Embracing the terror of possibility

By John O'Donohue

November/December 2008

There are days when Conamara is wreathed in blue Tuscan light. The mountains seem to waver as though they were huge dark ships on a distant voyage. I love to climb up into the silence of these vast autonomous structures. What seems like a pinnacled summit from beneath becomes a level plateau when you arrive there. Born in a red explosion of ascending fire, the granite lies cold, barely marked by the millions of years of rain and wind. On this primeval ground I feel I have entered into a pristine permanence, a continuity here that knew the wind hundreds of millions of years before a human face ever felt it.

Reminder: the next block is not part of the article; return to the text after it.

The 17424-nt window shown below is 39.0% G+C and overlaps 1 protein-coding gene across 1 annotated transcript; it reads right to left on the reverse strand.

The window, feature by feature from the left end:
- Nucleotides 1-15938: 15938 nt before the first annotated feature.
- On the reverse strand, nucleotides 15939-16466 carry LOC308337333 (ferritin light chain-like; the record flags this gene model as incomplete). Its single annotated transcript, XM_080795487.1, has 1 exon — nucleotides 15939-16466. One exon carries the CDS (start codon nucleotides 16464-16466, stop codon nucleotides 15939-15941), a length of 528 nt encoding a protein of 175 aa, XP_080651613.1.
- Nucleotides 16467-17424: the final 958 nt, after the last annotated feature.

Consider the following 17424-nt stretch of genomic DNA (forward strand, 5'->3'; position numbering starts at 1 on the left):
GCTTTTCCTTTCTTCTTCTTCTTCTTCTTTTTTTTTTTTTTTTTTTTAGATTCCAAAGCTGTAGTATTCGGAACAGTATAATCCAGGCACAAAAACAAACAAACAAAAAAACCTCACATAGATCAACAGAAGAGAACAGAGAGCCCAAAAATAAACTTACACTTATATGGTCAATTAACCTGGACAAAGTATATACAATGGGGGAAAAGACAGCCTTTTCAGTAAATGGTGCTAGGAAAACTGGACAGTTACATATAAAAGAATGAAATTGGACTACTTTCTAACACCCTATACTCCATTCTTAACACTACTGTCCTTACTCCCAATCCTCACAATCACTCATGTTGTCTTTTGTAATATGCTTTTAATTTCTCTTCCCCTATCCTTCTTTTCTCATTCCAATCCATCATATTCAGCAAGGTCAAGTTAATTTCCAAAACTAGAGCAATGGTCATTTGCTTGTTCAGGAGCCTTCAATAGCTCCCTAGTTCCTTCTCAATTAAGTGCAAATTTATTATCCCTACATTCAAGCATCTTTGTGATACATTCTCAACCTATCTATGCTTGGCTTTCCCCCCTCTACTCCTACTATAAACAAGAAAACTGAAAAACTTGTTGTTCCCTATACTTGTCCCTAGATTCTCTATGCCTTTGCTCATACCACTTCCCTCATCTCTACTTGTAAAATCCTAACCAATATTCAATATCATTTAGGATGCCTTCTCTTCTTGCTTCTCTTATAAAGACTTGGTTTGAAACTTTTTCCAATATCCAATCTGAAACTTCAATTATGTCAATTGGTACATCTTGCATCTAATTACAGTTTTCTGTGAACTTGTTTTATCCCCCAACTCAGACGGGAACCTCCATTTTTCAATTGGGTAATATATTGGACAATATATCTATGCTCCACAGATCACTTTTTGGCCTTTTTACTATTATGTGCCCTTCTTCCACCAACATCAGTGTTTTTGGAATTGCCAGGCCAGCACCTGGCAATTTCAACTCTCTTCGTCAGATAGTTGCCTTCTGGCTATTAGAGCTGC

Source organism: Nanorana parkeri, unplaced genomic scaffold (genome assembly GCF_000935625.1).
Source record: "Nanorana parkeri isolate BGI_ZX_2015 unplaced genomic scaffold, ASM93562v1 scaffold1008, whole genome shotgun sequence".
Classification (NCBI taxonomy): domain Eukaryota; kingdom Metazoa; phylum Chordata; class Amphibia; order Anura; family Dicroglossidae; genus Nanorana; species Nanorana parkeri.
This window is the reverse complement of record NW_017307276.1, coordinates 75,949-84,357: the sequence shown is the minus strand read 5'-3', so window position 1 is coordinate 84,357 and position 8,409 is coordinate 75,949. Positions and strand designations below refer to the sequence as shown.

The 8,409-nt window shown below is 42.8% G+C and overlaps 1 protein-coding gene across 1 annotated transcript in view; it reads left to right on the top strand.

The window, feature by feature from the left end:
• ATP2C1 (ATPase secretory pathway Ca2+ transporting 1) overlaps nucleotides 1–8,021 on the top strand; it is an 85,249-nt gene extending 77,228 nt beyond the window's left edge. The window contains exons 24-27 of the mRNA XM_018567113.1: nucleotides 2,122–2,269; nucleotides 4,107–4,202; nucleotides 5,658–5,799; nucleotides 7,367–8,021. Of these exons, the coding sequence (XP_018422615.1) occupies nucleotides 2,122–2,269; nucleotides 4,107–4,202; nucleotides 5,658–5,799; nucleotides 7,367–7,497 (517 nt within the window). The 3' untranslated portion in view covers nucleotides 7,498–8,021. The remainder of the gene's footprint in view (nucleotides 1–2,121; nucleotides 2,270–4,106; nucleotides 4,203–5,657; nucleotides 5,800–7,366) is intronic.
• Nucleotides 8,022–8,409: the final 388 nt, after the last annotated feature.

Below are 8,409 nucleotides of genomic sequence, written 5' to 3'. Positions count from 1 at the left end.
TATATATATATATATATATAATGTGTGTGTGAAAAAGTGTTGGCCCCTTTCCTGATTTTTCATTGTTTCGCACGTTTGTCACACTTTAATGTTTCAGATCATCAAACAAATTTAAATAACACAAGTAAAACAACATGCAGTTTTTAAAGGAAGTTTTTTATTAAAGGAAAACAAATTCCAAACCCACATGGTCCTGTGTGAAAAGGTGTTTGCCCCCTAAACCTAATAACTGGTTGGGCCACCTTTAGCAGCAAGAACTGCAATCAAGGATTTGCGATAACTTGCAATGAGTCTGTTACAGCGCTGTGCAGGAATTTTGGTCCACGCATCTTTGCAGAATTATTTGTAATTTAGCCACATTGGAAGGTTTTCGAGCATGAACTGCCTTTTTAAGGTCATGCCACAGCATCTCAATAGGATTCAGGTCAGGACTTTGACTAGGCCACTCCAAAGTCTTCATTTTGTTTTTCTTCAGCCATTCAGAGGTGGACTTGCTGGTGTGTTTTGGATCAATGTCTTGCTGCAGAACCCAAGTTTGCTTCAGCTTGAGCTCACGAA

When we arrive into the world, we enter this ancient sequence. All our beginnings happen within this continuity. Beginnings often frighten us because they seem like lonely voyages into the unknown. Yet, in truth, no beginning is empty or isolated. We seem to think that beginning is setting out from a lonely point along some line of direction into the unknown. This is not the case. Shelter and energy come alive when a beginning is embraced. Goethe says that once the commitment is made, destiny conspires with us to support and realize it. We are never as alone in our beginnings as it might seem at the time. A beginning is ultimately an invitation to open toward the gifts and growth that are stored up for us. To refuse to begin can be an act of great self-neglect.

Perhaps beginnings make us anxious because we did not begin ourselves. Others began us. Being…

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Topic: Creativity

Tags: John O'Donohue

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